Unfortunately, her own attempts at travel were often sadly inadequate. Frau Weber's commute to work went wrong a lot - which, really, is enough to make a person wonder if he or she is in the right job.
So after a while Frau Weber decided to make a Verspätungsschal, a delay scarf, as a brilliant and original way of illustrating what was going wrong.
She knitted one row of the scarf for every journey she made to work. If her train was on time she knitted a blue line; she knitted a grey one if the train was five minutes late, pink for a half hour delay, and red if the train was even later than that.
For an entirely new way of communicating it didn't half strike a chord among German commuters, to the extent that when it was auctioned on ebay it made 7550 Euros for the charity Bahnhofsmission.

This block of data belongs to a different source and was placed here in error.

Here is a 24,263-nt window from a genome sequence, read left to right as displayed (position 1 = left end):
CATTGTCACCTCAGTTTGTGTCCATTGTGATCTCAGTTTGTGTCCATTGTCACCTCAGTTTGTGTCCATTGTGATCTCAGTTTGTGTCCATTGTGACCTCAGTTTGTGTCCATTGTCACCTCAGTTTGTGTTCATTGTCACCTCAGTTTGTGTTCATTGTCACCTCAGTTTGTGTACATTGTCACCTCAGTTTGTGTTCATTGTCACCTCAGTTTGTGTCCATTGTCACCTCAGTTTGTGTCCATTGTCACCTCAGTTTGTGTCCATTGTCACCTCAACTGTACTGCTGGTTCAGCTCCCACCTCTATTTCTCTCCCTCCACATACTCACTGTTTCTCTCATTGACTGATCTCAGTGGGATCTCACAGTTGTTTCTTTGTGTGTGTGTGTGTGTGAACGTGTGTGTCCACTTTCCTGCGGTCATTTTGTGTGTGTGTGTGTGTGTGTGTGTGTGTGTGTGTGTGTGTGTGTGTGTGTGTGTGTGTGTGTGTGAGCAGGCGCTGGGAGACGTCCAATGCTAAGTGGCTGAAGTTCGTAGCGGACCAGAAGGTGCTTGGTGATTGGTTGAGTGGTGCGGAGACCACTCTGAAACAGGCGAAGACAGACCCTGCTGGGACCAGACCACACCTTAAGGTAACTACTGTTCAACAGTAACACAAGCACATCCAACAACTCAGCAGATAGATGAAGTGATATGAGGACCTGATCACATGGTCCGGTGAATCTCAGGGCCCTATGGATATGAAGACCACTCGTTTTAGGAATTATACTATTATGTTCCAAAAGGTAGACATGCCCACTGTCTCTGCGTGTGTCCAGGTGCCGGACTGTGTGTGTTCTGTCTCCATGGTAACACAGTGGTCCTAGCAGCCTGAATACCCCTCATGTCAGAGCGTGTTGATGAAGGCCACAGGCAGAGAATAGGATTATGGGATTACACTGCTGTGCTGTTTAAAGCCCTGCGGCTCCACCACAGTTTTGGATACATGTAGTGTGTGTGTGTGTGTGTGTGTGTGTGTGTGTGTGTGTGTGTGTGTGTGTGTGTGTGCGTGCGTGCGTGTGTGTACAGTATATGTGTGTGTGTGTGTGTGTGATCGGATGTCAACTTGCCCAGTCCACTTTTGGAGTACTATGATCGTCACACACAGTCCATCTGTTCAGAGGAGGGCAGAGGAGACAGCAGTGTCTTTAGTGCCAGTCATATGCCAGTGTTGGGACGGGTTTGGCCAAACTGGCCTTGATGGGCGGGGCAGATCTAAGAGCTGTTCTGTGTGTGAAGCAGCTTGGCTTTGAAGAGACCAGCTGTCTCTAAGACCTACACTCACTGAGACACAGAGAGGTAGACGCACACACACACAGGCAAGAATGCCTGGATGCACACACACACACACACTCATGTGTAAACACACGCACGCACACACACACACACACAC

Here's the finished scarf, from a post about the auction on Twitter:
All hail Frau Weber, I say, for finding a truly universal language, and I hope she now feels quite happy in her profession.
Word To Use Today: Verspätungsschal. As in I'd make my own Verspätungsschal, except that I support Manchester City, perhaps.*
(By the way, as it happens Germany's railways, Deutsche Bahn, are state-owned.)
*Geddit? Manchester trains are famously late, and so the scarf would turn out mostly red, the colour of Manchester United.